Fall equinox: Pagasa says longer nights are here
MANILA, Philippines—Nights would be longer after the autumnal equinox, which marks nearly equal lengths for light and dark, on Tuesday (Sept. 22).
An equinox happens only twice a year—autumnal and spring—when the Earth tilts on its axis while rotating around the sun.
The autumnal equinox occurred at 9:31 p.m on Tuesday.
According to the weather bureau Philippine Atmospheric, Geophysical and Astronomical Services Administration (Pagasa), the fall equinox has no effect on the weather, but signals the start of longer nights “as the sun moves below the celestial equator toward the southern hemisphere.”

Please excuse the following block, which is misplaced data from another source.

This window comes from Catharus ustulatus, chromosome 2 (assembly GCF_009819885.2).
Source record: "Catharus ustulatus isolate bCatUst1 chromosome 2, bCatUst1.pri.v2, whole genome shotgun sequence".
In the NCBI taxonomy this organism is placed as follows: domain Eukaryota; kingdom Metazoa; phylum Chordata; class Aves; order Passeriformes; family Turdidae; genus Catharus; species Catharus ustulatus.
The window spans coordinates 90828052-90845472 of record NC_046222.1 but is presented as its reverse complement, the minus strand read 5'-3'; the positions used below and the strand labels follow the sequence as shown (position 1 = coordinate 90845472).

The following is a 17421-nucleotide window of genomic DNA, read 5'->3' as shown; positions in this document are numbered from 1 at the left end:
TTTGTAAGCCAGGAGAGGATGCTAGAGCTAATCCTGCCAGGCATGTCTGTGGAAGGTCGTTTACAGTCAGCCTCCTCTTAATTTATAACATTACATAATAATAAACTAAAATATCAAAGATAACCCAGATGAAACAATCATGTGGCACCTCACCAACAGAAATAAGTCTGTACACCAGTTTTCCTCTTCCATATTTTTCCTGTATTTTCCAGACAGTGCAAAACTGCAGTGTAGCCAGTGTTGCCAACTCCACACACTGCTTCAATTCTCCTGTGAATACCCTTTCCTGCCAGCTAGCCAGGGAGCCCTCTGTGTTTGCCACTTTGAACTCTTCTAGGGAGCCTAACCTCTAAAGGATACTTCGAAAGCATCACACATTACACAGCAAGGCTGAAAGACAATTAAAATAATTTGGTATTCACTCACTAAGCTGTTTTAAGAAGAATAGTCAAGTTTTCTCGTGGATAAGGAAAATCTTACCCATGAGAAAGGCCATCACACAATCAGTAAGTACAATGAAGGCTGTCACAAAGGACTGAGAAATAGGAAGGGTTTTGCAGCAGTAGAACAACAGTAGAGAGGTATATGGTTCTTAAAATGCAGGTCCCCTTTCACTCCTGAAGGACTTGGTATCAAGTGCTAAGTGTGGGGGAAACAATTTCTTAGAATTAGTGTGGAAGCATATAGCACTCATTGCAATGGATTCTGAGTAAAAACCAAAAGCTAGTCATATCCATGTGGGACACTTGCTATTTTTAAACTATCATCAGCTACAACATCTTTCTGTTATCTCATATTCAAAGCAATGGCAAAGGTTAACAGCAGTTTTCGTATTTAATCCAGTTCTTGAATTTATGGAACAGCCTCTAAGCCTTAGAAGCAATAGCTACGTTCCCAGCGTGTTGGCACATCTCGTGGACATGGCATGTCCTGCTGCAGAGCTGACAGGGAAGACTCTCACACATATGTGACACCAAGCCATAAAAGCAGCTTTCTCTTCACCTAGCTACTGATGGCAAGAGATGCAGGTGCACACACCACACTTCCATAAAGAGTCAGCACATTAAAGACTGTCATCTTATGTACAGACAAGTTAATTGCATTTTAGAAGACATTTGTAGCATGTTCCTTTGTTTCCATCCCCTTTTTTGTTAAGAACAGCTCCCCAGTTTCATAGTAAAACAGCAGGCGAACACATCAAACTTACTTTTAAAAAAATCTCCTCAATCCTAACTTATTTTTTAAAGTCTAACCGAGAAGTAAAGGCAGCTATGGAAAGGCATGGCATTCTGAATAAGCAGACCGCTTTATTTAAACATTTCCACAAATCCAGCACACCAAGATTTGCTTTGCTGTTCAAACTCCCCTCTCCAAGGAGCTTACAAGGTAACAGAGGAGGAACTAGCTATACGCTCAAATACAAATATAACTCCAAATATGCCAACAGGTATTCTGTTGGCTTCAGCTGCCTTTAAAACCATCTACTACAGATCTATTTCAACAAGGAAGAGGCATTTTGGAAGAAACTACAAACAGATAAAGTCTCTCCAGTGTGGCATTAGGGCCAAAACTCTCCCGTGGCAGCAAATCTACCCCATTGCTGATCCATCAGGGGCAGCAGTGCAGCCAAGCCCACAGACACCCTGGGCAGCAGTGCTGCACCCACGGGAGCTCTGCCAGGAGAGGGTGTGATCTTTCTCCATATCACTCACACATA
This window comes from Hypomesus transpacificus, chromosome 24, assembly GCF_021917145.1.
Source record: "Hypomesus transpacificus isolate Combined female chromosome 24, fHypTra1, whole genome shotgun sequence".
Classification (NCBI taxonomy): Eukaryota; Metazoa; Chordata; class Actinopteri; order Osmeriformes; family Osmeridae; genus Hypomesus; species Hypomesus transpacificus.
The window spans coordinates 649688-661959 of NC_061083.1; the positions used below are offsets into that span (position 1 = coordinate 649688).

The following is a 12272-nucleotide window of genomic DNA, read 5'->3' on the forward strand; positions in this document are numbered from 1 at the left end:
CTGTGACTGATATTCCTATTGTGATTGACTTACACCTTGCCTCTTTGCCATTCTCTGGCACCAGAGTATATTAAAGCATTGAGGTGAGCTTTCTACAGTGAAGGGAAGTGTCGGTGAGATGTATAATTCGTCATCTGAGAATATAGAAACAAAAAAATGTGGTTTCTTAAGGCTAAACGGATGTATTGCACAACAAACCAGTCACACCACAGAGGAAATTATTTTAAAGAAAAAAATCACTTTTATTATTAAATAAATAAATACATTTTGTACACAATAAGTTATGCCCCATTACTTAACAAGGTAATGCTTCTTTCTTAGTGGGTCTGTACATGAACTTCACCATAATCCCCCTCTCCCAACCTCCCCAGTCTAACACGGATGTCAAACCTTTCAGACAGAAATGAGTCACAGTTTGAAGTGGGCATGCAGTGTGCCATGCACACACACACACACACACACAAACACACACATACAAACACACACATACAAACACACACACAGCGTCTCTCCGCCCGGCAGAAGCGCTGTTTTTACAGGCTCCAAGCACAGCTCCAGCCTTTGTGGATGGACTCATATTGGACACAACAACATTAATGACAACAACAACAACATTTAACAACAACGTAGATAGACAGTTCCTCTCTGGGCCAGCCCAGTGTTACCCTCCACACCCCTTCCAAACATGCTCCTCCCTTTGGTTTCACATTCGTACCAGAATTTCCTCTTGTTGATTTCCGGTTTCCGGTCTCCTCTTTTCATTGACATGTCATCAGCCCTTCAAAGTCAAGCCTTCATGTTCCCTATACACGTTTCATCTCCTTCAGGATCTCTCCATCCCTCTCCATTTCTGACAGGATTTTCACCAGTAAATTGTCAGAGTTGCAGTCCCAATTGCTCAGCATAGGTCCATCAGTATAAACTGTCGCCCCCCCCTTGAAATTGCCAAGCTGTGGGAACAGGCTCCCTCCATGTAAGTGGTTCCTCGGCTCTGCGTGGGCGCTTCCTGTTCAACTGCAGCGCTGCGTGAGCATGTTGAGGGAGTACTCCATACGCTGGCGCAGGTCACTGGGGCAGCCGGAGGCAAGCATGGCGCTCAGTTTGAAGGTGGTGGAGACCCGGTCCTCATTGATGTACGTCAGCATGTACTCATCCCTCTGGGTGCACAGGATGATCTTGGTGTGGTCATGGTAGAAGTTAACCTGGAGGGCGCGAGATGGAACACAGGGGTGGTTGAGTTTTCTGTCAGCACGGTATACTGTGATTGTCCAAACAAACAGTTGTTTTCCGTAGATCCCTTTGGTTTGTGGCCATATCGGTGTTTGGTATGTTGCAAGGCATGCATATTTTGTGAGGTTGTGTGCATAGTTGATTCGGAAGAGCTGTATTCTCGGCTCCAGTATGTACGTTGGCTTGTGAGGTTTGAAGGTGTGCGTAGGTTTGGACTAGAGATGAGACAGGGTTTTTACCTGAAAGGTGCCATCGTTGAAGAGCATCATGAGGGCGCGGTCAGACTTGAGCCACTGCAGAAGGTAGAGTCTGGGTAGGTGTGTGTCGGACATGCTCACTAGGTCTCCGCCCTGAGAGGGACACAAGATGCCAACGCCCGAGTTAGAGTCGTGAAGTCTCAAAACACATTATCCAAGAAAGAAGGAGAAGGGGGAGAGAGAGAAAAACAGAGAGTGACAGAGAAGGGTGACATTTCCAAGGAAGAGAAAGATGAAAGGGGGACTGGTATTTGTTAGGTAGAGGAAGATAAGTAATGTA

The sun will rise further in the southern part of the eastern horizon after the fall equinox.
Nights will gradually get longer until the winter solstice on Dec. 21, which is the longest night of the year.
After the winter solstice, nights will then become progressively shorter until the spring or vernal equinox, when daylight and nighttime hours are almost equal again.
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